Right now, there is a huge skills gap in the workplace

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Many companies still struggle with the aftermath of the Great Rectification.

According to Wiley’s Closing the Skills Gap report, nearly seven out of ten human resource professionals believe that their organization is lacking in skills. These concerns are increasing. This concern is growing. In 2021, 55% of the HR and recruiting employees polled reported it. Sixty-eight percent of C-suite executives admit that their organizations are experiencing a skills shortage, compared to 60% in 2021. Unsurprisingly, 69% of C-suite managers, which are typically those who deal with the retention and recruiting challenges, admit that they have to deal regularly with a workforce lacking the skills they need.

This is due in large part to the ongoing churn throughout the workforce. Although the U.S. saw a peak in workers leaving in December 2021 there were still 42 million workers who had left as of November . Companies are finding it increasingly difficult to fill key roles due to high turnover. Wiley’s survey revealed that 40% of respondents struggle to retain employees, 26% report not being able to hire enough qualified workers, and 32% report having difficulty hiring either.

Wiley’s findings reveal that many organizations are not equipped for this task. A staggering 40% of companies say they lack the resources to reskill and train their employees. A third of companies believe that their compensation packages aren’t competitive enough for the current environment.

Despite the fact that organizations are in trouble, this does not mean that there aren’t opportunities for workers. Many hiring managers seek a mix of hard- and soft-skills. This has changed more since the pandemic. According to the survey, around 50% of HR professionals believe that jobs now require more soft skills.

HR professionals were asked to name the most sought-after technical and hard skills. They cited project management, digital communication and strategic thinking as well as digital communication.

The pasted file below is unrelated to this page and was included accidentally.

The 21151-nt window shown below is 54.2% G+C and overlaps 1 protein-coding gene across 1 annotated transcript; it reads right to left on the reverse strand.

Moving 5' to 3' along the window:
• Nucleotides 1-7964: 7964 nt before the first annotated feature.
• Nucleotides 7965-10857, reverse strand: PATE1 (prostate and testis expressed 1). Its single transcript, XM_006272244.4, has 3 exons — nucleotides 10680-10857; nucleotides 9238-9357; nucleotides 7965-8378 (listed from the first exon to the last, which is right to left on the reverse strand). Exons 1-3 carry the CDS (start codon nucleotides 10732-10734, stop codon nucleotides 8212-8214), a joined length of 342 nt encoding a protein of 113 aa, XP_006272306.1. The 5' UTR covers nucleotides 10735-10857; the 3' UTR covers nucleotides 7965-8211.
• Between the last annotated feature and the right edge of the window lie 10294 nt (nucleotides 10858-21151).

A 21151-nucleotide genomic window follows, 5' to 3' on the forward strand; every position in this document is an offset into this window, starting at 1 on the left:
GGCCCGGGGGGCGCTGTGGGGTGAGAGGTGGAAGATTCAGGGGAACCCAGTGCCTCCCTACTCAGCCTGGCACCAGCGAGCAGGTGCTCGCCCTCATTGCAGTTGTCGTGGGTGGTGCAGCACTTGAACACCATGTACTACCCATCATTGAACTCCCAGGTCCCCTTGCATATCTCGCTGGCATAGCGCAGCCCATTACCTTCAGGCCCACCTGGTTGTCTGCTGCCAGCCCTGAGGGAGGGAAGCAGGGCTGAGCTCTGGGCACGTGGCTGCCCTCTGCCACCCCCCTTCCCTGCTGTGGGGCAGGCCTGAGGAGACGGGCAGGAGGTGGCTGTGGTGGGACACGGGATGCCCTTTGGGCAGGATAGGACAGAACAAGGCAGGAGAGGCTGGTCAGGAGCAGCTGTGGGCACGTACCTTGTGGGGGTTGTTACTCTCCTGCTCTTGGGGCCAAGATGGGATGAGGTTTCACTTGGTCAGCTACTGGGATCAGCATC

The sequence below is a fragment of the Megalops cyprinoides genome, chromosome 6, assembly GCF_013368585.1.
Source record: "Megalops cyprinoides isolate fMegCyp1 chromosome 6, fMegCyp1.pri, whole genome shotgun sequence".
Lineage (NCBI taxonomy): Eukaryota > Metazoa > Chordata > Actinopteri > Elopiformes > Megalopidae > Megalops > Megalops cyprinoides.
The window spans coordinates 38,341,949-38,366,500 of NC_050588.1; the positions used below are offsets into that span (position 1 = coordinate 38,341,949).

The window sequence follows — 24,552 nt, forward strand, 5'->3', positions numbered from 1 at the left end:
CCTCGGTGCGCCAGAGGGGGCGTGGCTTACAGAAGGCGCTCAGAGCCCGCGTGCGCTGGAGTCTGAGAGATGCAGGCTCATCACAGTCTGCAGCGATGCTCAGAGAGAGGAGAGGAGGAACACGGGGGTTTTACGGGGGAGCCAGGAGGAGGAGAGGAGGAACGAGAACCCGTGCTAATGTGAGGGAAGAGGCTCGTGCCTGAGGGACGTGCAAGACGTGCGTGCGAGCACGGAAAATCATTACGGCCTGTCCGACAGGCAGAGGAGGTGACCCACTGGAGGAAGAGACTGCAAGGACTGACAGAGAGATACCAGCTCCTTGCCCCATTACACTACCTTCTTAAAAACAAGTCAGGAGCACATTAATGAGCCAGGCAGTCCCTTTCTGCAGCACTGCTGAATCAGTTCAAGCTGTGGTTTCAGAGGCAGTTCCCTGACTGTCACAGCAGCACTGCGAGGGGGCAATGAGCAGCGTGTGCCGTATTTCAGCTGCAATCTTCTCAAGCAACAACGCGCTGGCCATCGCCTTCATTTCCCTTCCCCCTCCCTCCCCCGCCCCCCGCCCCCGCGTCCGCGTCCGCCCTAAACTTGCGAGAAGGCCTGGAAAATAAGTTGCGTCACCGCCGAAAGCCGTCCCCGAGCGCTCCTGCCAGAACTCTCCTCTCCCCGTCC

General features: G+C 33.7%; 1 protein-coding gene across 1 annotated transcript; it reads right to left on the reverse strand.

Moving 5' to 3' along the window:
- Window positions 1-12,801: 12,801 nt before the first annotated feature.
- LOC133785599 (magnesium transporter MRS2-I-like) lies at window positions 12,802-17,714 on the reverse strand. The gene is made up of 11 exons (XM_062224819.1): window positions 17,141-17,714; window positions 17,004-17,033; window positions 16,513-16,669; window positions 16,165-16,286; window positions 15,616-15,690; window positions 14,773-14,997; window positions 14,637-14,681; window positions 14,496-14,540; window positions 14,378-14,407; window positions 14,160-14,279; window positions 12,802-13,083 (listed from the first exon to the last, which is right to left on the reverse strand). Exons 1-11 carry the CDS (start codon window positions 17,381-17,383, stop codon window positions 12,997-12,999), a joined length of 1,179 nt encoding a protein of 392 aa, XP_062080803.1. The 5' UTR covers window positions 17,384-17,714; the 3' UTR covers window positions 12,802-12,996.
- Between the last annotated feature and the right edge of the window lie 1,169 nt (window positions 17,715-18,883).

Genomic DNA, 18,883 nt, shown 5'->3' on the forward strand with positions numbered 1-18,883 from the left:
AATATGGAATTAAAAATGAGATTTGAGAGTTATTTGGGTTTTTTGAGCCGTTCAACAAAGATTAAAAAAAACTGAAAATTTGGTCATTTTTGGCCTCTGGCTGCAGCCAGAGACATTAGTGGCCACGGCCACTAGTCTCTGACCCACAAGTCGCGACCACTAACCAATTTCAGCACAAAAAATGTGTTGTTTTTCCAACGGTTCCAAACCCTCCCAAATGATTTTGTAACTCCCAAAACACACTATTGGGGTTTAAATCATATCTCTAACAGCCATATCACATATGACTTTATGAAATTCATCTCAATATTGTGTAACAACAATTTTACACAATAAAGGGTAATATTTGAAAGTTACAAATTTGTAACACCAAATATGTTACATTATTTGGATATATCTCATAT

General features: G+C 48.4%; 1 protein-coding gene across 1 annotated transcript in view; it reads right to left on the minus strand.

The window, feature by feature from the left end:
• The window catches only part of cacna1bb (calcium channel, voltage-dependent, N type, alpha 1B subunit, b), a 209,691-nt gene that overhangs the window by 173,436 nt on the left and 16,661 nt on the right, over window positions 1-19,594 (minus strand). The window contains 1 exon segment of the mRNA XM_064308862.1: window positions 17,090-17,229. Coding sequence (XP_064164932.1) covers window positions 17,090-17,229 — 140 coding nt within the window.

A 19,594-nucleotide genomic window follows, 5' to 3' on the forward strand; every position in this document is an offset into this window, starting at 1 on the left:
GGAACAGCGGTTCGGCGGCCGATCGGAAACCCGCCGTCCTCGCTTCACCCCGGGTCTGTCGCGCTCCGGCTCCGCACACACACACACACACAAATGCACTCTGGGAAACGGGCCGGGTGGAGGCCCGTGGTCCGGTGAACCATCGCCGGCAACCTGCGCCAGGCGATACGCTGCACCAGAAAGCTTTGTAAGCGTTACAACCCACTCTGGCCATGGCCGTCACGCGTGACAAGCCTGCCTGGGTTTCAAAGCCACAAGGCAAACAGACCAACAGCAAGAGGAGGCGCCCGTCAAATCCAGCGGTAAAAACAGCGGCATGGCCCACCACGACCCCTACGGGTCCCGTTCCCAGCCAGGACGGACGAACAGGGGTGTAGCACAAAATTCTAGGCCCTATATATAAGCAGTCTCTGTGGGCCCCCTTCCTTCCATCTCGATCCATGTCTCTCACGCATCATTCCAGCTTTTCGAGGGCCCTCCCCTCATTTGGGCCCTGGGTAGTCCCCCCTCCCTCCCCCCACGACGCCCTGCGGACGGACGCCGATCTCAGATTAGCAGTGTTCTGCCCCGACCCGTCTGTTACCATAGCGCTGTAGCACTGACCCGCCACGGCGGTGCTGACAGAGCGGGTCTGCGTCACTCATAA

Managers said that they are looking for people who can problem-solve and manage time, and also have the ability to adapt to changes and lead.

It’s important to note that workers are faced with a challenge when trying to learn and showcase these skills. They have a shelf-life, so Americans might need to consider continuing education opportunities in order to keep their skills current. This is not an easy task.

Nearly half (47%) of the respondents to Wiley’s survey stated that technical and hard skills are only useful for two years. Only 18% of respondents believed that they could be useful for more than five years. According to 43% of respondents, the value of soft skills begins to decline within two years. However, 27% of respondents to the survey consider soft skills more stable and predict that they will last for up to five years.

This is the lesson. The lesson here?

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Lisa Holden
Lisa Holden
Lisa Holden is a news writer for LinkDaddy News. She writes health, sport, tech, and more. Some of her favorite topics include the latest trends in fitness and wellness, the best ways to use technology to improve your life, and the latest developments in medical research.

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